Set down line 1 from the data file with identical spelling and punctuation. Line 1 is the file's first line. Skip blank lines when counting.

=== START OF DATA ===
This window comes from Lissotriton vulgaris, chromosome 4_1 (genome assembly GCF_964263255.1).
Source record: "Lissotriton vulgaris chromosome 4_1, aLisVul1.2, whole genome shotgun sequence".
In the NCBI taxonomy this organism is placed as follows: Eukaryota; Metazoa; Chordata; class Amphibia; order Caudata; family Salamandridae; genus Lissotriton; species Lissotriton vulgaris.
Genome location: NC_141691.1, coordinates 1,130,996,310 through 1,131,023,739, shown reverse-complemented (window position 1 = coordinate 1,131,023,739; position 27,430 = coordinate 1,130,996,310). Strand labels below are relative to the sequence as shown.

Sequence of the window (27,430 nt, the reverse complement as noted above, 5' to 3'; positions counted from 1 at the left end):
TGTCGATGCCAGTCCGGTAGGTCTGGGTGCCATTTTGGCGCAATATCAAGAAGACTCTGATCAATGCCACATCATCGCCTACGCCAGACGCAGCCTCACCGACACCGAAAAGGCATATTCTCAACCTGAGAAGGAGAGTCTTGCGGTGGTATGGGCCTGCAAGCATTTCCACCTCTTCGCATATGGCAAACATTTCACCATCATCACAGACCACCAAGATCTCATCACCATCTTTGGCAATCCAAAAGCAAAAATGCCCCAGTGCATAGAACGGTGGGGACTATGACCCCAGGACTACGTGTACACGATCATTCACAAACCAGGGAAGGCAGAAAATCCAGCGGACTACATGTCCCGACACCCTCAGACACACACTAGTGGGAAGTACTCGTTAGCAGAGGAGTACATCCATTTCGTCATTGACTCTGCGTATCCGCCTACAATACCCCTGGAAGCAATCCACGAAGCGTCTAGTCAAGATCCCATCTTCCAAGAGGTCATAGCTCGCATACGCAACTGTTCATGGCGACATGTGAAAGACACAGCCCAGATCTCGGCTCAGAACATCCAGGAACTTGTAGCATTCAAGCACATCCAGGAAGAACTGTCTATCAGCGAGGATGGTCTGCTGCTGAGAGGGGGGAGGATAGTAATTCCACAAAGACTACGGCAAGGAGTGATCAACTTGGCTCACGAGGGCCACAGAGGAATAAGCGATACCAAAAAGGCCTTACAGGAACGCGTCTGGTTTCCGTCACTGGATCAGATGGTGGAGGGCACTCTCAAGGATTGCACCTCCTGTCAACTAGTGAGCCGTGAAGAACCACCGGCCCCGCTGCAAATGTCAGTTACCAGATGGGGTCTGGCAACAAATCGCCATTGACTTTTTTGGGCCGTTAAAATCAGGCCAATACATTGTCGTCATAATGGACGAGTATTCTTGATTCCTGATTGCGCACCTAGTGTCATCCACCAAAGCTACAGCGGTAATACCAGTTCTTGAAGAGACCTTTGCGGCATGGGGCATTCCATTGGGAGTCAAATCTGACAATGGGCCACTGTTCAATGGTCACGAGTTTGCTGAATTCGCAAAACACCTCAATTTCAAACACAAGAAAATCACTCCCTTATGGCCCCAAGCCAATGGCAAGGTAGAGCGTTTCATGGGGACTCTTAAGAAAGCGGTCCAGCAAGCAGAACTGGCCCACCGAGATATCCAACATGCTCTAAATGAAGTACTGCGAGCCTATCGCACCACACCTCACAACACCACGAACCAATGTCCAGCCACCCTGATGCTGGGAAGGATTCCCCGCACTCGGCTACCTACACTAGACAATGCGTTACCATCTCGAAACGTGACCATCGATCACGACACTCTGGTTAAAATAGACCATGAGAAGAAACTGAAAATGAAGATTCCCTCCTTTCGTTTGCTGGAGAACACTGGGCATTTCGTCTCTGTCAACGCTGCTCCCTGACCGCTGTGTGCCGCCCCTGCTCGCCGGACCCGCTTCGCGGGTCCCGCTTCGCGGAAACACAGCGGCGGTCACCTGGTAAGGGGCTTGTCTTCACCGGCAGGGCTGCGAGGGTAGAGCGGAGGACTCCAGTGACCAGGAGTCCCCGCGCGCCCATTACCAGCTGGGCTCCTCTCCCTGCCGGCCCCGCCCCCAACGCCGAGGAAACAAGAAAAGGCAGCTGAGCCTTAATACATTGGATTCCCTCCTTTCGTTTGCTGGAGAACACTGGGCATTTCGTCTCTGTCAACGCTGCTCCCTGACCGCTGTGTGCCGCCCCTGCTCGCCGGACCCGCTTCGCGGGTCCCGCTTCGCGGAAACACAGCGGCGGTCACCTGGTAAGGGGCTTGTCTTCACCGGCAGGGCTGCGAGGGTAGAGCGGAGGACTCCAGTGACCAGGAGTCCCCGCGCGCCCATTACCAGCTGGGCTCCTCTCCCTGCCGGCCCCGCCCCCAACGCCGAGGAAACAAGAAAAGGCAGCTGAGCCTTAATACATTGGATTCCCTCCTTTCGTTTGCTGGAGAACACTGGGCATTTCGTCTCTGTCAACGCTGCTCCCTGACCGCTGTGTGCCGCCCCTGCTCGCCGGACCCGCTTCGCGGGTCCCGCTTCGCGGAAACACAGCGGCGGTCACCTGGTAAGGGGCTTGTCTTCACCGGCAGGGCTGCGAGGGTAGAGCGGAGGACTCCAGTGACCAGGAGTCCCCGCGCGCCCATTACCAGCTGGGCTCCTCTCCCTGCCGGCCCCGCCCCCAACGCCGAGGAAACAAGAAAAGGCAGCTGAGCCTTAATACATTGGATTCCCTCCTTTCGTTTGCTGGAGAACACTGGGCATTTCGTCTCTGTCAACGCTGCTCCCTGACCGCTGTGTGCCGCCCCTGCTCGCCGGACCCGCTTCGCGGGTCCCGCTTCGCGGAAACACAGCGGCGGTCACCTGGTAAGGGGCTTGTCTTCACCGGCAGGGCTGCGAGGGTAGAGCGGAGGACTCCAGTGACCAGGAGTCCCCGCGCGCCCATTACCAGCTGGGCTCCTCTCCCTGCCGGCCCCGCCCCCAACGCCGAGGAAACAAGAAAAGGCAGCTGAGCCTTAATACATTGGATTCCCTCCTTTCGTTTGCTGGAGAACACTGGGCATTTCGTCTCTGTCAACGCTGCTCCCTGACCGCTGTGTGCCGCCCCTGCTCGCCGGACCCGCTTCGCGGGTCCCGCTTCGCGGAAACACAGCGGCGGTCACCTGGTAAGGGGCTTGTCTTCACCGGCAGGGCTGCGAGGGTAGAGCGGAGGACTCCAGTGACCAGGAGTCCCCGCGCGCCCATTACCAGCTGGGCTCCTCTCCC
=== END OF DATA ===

This window comes from Lissotriton vulgaris, chromosome 4_1 (genome assembly GCF_964263255.1).